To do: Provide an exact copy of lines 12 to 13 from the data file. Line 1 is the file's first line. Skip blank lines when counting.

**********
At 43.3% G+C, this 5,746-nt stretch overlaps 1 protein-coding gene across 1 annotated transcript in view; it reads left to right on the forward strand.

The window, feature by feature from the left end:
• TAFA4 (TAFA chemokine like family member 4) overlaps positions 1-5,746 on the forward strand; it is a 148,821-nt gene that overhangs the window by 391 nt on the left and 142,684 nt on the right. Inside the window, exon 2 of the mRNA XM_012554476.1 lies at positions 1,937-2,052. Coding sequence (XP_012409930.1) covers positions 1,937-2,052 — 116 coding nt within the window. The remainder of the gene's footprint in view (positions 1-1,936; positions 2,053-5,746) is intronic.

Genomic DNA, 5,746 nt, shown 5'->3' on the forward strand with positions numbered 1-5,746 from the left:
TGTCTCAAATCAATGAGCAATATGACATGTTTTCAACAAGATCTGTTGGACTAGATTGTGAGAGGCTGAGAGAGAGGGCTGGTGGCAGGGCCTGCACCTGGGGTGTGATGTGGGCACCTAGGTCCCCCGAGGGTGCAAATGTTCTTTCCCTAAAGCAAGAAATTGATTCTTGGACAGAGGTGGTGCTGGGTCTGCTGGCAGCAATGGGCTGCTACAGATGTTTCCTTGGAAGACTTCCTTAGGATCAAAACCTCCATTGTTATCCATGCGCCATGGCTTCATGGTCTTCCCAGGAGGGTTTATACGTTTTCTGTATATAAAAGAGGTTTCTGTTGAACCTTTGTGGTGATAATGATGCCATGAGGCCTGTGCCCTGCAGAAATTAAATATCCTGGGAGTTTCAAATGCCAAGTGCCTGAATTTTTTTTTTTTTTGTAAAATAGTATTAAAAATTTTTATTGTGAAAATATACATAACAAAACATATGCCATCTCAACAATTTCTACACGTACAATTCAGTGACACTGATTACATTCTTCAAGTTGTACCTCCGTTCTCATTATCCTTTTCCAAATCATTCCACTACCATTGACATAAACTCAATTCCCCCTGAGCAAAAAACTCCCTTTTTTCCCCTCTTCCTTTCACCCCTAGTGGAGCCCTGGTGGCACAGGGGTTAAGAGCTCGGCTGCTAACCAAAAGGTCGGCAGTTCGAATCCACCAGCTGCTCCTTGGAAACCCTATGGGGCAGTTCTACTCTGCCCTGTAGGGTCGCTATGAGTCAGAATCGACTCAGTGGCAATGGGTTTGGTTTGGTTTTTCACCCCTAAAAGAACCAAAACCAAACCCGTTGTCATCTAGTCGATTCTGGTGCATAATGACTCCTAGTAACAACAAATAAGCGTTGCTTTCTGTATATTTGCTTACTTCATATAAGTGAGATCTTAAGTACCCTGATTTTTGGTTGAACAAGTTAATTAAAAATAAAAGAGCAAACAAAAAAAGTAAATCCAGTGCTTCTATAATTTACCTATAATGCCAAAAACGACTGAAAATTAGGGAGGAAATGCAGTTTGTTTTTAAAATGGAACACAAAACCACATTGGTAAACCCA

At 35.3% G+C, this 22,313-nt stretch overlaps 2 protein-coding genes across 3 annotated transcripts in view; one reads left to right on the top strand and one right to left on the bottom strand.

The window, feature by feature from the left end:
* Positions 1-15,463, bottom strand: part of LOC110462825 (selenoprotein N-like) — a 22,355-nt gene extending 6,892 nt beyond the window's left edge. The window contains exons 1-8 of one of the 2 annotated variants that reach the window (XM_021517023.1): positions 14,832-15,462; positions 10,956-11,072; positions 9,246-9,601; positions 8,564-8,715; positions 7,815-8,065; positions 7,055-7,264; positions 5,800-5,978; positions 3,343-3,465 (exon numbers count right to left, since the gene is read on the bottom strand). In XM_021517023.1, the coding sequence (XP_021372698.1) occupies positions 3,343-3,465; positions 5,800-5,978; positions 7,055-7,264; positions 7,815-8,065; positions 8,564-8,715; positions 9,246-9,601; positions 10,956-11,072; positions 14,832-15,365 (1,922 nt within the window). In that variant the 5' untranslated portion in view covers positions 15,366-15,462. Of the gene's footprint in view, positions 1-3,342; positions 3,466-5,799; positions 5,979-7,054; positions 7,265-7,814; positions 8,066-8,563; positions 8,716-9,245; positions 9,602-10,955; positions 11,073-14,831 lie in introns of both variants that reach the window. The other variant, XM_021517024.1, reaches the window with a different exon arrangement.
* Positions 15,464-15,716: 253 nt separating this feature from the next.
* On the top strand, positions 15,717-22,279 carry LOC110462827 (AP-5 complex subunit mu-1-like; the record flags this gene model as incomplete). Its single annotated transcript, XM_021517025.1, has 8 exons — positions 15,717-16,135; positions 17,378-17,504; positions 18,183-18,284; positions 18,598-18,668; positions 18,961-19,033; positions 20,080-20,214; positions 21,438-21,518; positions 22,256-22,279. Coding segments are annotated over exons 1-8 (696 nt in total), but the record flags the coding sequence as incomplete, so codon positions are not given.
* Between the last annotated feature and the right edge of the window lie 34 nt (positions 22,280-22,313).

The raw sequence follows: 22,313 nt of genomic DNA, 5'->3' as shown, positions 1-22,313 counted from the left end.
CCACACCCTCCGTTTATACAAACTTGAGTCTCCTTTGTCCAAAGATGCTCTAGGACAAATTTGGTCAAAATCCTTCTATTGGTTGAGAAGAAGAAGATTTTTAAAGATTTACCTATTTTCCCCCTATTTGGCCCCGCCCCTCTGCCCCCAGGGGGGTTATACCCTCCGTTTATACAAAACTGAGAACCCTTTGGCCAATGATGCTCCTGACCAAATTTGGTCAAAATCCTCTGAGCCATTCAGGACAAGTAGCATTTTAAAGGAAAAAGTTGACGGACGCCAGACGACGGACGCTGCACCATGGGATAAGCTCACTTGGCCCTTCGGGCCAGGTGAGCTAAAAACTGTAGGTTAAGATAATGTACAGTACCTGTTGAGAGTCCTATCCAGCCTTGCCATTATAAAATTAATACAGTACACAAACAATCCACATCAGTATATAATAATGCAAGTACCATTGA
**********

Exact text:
The raw sequence follows: 22,313 nt of genomic DNA, 5'->3' as shown, positions 1-22,313 counted from the left end.
CCACACCCTCCGTTTATACAAACTTGAGTCTCCTTTGTCCAAAGATGCTCTAGGACAAATTTGGTCAAAATCCTTCTATTGGTTGAGAAGAAGAAGATTTTTAAAGATTTACCTATTTTCCCCCTATTTGGCCCCGCCCCTCTGCCCCCAGGGGGGTTATACCCTCCGTTTATACAAAACTGAGAACCCTTTGGCCAATGATGCTCCTGACCAAATTTGGTCAAAATCCTCTGAGCCATTCAGGACAAGTAGCATTTTAAAGGAAAAAGTTGACGGACGCCAGACGACGGACGCTGCACCATGGGATAAGCTCACTTGGCCCTTCGGGCCAGGTGAGCTAAAAACTGTAGGTTAAGATAATGTACAGTACCTGTTGAGAGTCCTATCCAGCCTTGCCATTATAAAATTAATACAGTACACAAACAATCCACATCAGTATATAATAATGCAAGTACCATTGA